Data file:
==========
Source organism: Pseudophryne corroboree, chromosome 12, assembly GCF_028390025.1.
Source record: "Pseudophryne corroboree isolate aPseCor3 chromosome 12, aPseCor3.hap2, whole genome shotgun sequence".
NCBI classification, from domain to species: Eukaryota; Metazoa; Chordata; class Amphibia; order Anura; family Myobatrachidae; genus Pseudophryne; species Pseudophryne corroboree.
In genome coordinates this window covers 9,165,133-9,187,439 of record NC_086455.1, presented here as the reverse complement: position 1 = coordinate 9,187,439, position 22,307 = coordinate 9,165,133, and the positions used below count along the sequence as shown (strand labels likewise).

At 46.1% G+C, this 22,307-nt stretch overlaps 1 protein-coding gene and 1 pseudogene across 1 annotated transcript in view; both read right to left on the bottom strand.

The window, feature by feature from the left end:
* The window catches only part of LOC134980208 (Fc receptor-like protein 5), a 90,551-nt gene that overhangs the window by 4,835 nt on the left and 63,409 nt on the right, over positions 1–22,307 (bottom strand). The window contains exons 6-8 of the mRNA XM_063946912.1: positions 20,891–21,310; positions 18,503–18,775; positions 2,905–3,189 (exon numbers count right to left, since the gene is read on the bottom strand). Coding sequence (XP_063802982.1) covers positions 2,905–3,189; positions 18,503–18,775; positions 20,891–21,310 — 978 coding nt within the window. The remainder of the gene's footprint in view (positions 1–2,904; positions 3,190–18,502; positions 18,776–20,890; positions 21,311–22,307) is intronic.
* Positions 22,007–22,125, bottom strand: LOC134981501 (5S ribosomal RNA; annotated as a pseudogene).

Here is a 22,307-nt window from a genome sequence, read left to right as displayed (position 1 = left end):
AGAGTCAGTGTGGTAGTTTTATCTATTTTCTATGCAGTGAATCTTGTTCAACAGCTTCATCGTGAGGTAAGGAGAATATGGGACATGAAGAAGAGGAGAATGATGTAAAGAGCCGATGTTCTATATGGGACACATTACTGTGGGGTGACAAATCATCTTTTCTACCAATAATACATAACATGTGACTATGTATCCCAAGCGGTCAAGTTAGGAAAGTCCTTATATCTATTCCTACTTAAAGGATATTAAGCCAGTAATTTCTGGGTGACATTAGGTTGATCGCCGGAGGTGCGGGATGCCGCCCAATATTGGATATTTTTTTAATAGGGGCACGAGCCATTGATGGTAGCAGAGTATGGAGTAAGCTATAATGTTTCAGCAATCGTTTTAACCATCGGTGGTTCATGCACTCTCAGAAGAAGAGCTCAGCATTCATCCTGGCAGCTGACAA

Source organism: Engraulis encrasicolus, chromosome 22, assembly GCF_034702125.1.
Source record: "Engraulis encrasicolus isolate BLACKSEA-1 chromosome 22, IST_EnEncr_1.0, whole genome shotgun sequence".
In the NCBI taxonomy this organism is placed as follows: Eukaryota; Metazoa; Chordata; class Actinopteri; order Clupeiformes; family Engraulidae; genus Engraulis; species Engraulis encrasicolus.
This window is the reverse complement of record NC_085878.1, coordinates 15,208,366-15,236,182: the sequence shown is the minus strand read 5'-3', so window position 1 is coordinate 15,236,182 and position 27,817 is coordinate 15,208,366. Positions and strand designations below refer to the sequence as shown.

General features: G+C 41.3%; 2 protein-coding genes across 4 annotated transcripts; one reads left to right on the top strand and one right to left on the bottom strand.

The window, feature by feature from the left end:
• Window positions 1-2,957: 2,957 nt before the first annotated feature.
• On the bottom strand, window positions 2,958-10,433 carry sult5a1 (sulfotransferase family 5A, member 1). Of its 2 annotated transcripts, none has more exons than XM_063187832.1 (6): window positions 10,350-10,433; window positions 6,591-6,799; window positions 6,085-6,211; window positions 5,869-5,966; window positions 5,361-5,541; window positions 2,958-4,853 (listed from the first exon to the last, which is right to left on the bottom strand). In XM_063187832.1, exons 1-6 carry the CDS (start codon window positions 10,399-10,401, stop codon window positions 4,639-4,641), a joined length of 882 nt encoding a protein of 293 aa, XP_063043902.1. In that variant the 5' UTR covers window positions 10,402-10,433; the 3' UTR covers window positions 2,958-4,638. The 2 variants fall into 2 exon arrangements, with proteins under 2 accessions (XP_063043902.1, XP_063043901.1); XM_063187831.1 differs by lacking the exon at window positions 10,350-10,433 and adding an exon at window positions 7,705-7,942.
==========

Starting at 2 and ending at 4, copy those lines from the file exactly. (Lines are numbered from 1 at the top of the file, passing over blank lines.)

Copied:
Source record: "Pseudophryne corroboree isolate aPseCor3 chromosome 12, aPseCor3.hap2, whole genome shotgun sequence".
NCBI classification, from domain to species: Eukaryota; Metazoa; Chordata; class Amphibia; order Anura; family Myobatrachidae; genus Pseudophryne; species Pseudophryne corroboree.
In genome coordinates this window covers 9,165,133-9,187,439 of record NC_086455.1, presented here as the reverse complement: position 1 = coordinate 9,187,439, position 22,307 = coordinate 9,165,133, and the positions used below count along the sequence as shown (strand labels likewise).